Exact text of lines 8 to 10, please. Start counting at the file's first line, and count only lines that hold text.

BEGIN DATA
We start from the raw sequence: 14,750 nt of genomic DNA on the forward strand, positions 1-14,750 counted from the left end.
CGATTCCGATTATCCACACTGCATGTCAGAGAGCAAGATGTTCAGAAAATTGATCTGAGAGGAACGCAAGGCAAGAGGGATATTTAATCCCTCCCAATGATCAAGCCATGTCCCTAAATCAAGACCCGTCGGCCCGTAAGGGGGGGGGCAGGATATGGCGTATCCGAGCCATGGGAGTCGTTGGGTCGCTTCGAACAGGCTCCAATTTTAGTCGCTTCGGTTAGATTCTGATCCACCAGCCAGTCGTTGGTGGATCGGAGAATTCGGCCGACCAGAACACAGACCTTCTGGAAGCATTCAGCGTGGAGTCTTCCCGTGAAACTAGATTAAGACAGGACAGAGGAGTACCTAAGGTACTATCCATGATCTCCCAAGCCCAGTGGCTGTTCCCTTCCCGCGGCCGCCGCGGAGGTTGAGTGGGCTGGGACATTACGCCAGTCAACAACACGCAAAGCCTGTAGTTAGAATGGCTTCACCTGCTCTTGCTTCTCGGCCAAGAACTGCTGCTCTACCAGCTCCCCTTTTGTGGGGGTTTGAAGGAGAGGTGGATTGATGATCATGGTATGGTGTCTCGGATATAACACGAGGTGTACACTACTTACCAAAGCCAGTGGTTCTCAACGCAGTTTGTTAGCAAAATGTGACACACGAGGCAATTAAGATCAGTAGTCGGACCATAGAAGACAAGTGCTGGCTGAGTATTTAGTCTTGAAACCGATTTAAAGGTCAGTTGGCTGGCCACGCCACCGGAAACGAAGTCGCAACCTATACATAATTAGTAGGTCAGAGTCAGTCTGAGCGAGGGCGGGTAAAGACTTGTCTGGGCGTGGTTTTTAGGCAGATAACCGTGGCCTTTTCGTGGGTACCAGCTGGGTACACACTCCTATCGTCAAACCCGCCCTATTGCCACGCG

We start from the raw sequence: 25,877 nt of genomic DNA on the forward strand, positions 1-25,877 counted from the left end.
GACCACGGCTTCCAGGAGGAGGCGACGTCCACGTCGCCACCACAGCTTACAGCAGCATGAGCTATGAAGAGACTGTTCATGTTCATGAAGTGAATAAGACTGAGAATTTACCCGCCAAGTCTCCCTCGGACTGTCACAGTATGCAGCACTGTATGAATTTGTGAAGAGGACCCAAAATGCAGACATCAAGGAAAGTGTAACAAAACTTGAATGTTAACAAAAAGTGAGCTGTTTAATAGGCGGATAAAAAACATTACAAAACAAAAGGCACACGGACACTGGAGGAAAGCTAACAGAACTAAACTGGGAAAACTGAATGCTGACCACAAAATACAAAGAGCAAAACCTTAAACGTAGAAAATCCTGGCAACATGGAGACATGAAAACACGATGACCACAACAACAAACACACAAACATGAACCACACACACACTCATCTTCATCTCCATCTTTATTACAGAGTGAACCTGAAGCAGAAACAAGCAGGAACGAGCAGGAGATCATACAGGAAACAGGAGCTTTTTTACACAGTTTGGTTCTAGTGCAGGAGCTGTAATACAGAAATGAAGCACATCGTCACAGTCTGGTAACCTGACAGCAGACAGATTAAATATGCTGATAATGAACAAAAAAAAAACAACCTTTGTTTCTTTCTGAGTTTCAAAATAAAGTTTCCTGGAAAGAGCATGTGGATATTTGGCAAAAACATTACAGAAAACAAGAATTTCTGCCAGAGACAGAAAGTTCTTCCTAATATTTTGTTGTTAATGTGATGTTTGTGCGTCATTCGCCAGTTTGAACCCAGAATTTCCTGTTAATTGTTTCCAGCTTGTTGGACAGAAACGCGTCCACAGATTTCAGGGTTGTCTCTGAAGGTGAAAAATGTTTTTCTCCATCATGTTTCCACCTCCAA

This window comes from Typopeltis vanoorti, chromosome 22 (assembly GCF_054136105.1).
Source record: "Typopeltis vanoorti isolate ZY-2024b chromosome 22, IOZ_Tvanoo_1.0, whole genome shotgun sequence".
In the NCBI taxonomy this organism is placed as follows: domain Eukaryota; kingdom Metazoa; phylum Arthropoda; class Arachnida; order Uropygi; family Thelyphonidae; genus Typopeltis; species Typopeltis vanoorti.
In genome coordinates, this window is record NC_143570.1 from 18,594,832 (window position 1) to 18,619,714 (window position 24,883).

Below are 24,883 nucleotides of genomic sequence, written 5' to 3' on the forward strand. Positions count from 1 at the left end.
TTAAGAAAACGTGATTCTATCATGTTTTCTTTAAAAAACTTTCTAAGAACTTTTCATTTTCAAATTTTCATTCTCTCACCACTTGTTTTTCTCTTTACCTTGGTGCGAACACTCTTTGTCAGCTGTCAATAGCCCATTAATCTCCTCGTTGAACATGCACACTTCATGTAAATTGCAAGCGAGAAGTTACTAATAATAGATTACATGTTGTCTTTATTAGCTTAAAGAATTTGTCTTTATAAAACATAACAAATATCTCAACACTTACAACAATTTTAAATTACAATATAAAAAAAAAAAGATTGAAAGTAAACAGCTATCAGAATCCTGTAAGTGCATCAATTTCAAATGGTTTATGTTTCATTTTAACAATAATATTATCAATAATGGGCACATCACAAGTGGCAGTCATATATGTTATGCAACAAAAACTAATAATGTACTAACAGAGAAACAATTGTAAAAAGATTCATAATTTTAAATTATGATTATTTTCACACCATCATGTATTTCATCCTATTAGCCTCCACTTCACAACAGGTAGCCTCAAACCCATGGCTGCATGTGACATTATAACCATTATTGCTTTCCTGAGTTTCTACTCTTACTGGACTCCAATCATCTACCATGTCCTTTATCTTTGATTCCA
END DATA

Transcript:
In genome coordinates, this window is record NC_143570.1 from 18,594,832 (window position 1) to 18,619,714 (window position 24,883).

Below are 24,883 nucleotides of genomic sequence, written 5' to 3' on the forward strand. Positions count from 1 at the left end.
TTAAGAAAACGTGATTCTATCATGTTTTCTTTAAAAAACTTTCTAAGAACTTTTCATTTTCAAATTTTCATTCTCTCACCACTTGTTTTTCTCTTTACCTTGGTGCGAACACTCTTTGTCAGCTGTCAATAGCCCATTAATCTCCTCGTTGAACATGCACACTTCATGTAAATTGCAAGCGAGAAGTTACTAATAATAGATTACATGTTGTCTTTATTAGCTTAAAGAATTTGTCTTTATAAAACATAACAAATATCTCAACACTTACAACAATTTTAAATTACAATATAAAAAAAAAAAGATTGAAAGTAAACAGCTATCAGAATCCTGTAAGTGCATCAATTTCAAATGGTTTATGTTTCATTTTAACAATAATATTATCAATAATGGGCACATCACAAGTGGCAGTCATATATGTTATGCAACAAAAACTAATAATGTACTAACAGAGAAACAATTGTAAAAAGATTCATAATTTTAAATTATGATTATTTTCACACCATCATGTATTTCATCCTATTAGCCTCCACTTCACAACAGGTAGCCTCAAACCCATGGCTGCATGTGACATTATAACCATTATTGCTTTCCTGAGTTTCTACTCTTACTGGACTCCAATCATCTACCATGTCCTTTATCTTTGATTCCA